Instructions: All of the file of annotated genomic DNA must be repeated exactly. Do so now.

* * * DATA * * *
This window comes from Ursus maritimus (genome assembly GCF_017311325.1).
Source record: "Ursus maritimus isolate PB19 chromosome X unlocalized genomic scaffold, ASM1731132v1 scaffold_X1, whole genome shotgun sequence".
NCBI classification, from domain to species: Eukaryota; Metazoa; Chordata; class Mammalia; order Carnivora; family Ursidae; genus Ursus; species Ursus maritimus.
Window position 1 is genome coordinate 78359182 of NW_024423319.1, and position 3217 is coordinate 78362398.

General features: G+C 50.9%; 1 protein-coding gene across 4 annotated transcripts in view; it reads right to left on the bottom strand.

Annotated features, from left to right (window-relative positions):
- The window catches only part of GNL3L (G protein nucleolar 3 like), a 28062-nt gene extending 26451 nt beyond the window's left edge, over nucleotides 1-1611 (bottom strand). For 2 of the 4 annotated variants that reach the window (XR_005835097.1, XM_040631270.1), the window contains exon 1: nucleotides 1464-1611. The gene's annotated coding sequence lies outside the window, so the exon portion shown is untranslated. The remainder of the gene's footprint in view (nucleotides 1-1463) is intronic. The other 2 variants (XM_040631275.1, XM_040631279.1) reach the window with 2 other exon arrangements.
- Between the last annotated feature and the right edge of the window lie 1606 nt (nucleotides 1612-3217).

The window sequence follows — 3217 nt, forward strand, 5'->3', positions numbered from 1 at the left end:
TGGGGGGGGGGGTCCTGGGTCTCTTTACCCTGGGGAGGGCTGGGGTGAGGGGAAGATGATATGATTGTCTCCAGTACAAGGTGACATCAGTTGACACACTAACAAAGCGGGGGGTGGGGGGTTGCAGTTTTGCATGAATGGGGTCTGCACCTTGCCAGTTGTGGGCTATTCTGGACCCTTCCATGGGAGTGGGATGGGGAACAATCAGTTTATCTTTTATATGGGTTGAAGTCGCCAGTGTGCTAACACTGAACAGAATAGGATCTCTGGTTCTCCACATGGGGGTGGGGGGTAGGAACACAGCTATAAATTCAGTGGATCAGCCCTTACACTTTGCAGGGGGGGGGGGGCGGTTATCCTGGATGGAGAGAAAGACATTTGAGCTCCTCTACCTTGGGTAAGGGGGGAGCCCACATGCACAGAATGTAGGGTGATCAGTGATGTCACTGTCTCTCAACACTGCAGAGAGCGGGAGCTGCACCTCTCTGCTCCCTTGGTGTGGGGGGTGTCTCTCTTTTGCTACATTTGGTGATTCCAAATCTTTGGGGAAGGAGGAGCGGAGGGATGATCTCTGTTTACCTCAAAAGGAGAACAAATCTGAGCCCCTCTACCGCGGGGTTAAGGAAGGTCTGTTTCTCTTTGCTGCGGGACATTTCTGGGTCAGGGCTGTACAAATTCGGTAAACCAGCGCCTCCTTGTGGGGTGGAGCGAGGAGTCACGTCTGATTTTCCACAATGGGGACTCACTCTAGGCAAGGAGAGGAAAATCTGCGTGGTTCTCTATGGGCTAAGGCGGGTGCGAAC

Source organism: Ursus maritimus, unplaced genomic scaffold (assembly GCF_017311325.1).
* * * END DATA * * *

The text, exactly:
This window comes from Ursus maritimus (genome assembly GCF_017311325.1).
Source record: "Ursus maritimus isolate PB19 chromosome X unlocalized genomic scaffold, ASM1731132v1 scaffold_X1, whole genome shotgun sequence".
NCBI classification, from domain to species: Eukaryota; Metazoa; Chordata; class Mammalia; order Carnivora; family Ursidae; genus Ursus; species Ursus maritimus.
Window position 1 is genome coordinate 78359182 of NW_024423319.1, and position 3217 is coordinate 78362398.

General features: G+C 50.9%; 1 protein-coding gene across 4 annotated transcripts in view; it reads right to left on the bottom strand.

Annotated features, from left to right (window-relative positions):
- The window catches only part of GNL3L (G protein nucleolar 3 like), a 28062-nt gene extending 26451 nt beyond the window's left edge, over nucleotides 1-1611 (bottom strand). For 2 of the 4 annotated variants that reach the window (XR_005835097.1, XM_040631270.1), the window contains exon 1: nucleotides 1464-1611. The gene's annotated coding sequence lies outside the window, so the exon portion shown is untranslated. The remainder of the gene's footprint in view (nucleotides 1-1463) is intronic. The other 2 variants (XM_040631275.1, XM_040631279.1) reach the window with 2 other exon arrangements.
- Between the last annotated feature and the right edge of the window lie 1606 nt (nucleotides 1612-3217).

The window sequence follows — 3217 nt, forward strand, 5'->3', positions numbered from 1 at the left end:
TGGGGGGGGGGGTCCTGGGTCTCTTTACCCTGGGGAGGGCTGGGGTGAGGGGAAGATGATATGATTGTCTCCAGTACAAGGTGACATCAGTTGACACACTAACAAAGCGGGGGGTGGGGGGTTGCAGTTTTGCATGAATGGGGTCTGCACCTTGCCAGTTGTGGGCTATTCTGGACCCTTCCATGGGAGTGGGATGGGGAACAATCAGTTTATCTTTTATATGGGTTGAAGTCGCCAGTGTGCTAACACTGAACAGAATAGGATCTCTGGTTCTCCACATGGGGGTGGGGGGTAGGAACACAGCTATAAATTCAGTGGATCAGCCCTTACACTTTGCAGGGGGGGGGGGGCGGTTATCCTGGATGGAGAGAAAGACATTTGAGCTCCTCTACCTTGGGTAAGGGGGGAGCCCACATGCACAGAATGTAGGGTGATCAGTGATGTCACTGTCTCTCAACACTGCAGAGAGCGGGAGCTGCACCTCTCTGCTCCCTTGGTGTGGGGGGTGTCTCTCTTTTGCTACATTTGGTGATTCCAAATCTTTGGGGAAGGAGGAGCGGAGGGATGATCTCTGTTTACCTCAAAAGGAGAACAAATCTGAGCCCCTCTACCGCGGGGTTAAGGAAGGTCTGTTTCTCTTTGCTGCGGGACATTTCTGGGTCAGGGCTGTACAAATTCGGTAAACCAGCGCCTCCTTGTGGGGTGGAGCGAGGAGTCACGTCTGATTTTCCACAATGGGGACTCACTCTAGGCAAGGAGAGGAAAATCTGCGTGGTTCTCTATGGGCTAAGGCGGGTGCGAAC

Source organism: Ursus maritimus, unplaced genomic scaffold (assembly GCF_017311325.1).